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Making the Rounds
No need to mess with Mother Nature when unadorned wreaths of greens look this elegant.
Here's how: Find wreaths of different sizes at garden shops or order from wreathsgalore.com. We used, from left, cedar, magnolia, juniper, silver dollar eucalyptus, and seeded eucalyptus. You can make your own by attaching sprigs with floral wire in overlapping layers to a wire wreath form.
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Take a Bough
Spruce up the mantel with fragrant greenery of your choice, like eucalyptus and pine, arranged in vintage milk glass vases.
Here's how: If you don't have evergreens in your backyard, purchase scraps from a tree lot or garden center. Cut stems to desired height and insert into vases with water in them. To keep branches upright, cut blocks of floral foam, soaked thoroughly in water, to fit snugly in containers. Drape a swag over mantel for the finishing touch.
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Keep it simple with a few snippets of green and a sprinkling of silver leaves.
Here's how: Layer cedar and leaves on three cake stands stacked one on top of the other. Place the arrangement on a kitchen island or a sideboard.
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Make a striking statement in the entry hall with a live tree that can be planted outside when the holidays are history.
Here's how: We used a dramatic Blue Atlas cedar, but a small spruce or cedar set on a table creates a similar effect. Place the root ball of the tree in a galvanized tub. If necessary for stability, position using rocks or bricks and fill in with mulch to retain moisture. Don't remove a tree that's been planted in a plastic bucket—put it in the tub and top with floral moss. A living tree should be kept inside for no more than 10 days before planting.
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Center of Attention
Turn over a new leaf by dressing up the table with a glamorous arrangement of foliage.
Here's how: For "place mat": Break magnolia leaves off stems and layer in circles starting inside and working out. For "bouquet": Arrange leaves with stems in a container. Flip a few leaves over to reveal the bronze underside. Magnolia can be purchased from florists or at themagnoliacompany.com.
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A centerpiece doesn't get any easier than this.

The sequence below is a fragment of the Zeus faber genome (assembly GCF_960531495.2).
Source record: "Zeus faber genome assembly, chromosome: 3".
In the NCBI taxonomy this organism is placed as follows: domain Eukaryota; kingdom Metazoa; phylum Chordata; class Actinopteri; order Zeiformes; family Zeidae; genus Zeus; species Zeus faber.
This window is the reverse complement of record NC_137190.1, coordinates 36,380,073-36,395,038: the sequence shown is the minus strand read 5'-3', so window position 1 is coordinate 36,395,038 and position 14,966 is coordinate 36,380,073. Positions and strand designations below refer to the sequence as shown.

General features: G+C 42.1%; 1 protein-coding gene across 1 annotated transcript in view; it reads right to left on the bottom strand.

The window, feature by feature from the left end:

Here's how: Place sprigs of evergreens like spruce, magnolia, boxwood, eucalyptus, and cypress in pretty candle holders or juice glasses.
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Get in the red and green spirit of things by decking the hall with boughs of pine or spruce and wreaths of pepperberry.
Here's how: Buy one or two blue spruce or pine garlands from your garden center or holiday tree lot. Hang small pepperberry wreaths at intervals—about every 3 feet—on the banister. Secure the wreaths with tightly twisted pipe cleaners. Disguise the pipe cleaner by looping a length of ribbon around it and the banister. Drape the garland through each wreath, starting at the bottom and working your way up to the top of the stairs.
Tip: Measure the length of your stairs before you buy the garland—add a few feet so that it will drape properly.
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Create an enchanted forest on the mantel with pine branches placed in terra-cotta pots.
Here's how: Cover the drainage hole in the bottom of each pot with a piece of plastic bag to prevent leakage. Soak a block of floral foam in water until saturated. With a sharp knife, cut chunks to fit snugly below the rim of each clay pot. To make trees, use trimmings from your holiday tree or buy scraps from a tree lot. (We used pine, but spruce is also an option.) Snip stems to a height of 1 foot, cutting them at an angle. Insert one into each pot and add one or two shorter sprigs for balance. Cover the top of the foam with floral moss. Arrange pinecones and votives randomly between pots.
Tip: Prevent drooping branches by adding a small amount of water to pots every few days.